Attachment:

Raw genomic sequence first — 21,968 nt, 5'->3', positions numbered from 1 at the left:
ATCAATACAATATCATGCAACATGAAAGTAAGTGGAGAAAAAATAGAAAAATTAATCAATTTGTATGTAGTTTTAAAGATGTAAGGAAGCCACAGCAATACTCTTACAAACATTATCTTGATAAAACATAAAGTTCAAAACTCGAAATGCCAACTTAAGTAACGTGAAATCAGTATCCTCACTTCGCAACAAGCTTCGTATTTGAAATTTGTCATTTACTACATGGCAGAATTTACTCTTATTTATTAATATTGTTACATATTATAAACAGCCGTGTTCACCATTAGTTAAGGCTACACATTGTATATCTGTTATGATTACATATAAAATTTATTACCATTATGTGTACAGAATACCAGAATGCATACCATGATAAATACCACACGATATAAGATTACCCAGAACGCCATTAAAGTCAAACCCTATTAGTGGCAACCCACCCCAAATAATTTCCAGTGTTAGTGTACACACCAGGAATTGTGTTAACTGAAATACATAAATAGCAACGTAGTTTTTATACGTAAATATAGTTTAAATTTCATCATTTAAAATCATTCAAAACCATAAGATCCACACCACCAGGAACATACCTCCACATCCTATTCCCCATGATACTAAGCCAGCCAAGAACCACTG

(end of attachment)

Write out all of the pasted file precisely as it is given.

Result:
Raw genomic sequence first — 21,968 nt, 5'->3', positions numbered from 1 at the left:
ATCAATACAATATCATGCAACATGAAAGTAAGTGGAGAAAAAATAGAAAAATTAATCAATTTGTATGTAGTTTTAAAGATGTAAGGAAGCCACAGCAATACTCTTACAAACATTATCTTGATAAAACATAAAGTTCAAAACTCGAAATGCCAACTTAAGTAACGTGAAATCAGTATCCTCACTTCGCAACAAGCTTCGTATTTGAAATTTGTCATTTACTACATGGCAGAATTTACTCTTATTTATTAATATTGTTACATATTATAAACAGCCGTGTTCACCATTAGTTAAGGCTACACATTGTATATCTGTTATGATTACATATAAAATTTATTACCATTATGTGTACAGAATACCAGAATGCATACCATGATAAATACCACACGATATAAGATTACCCAGAACGCCATTAAAGTCAAACCCTATTAGTGGCAACCCACCCCAAATAATTTCCAGTGTTAGTGTACACACCAGGAATTGTGTTAACTGAAATACATAAATAGCAACGTAGTTTTTATACGTAAATATAGTTTAAATTTCATCATTTAAAATCATTCAAAACCATAAGATCCACACCACCAGGAACATACCTCCACATCCTATTCCCCATGATACTAAGCCAGCCAAGAACCACTG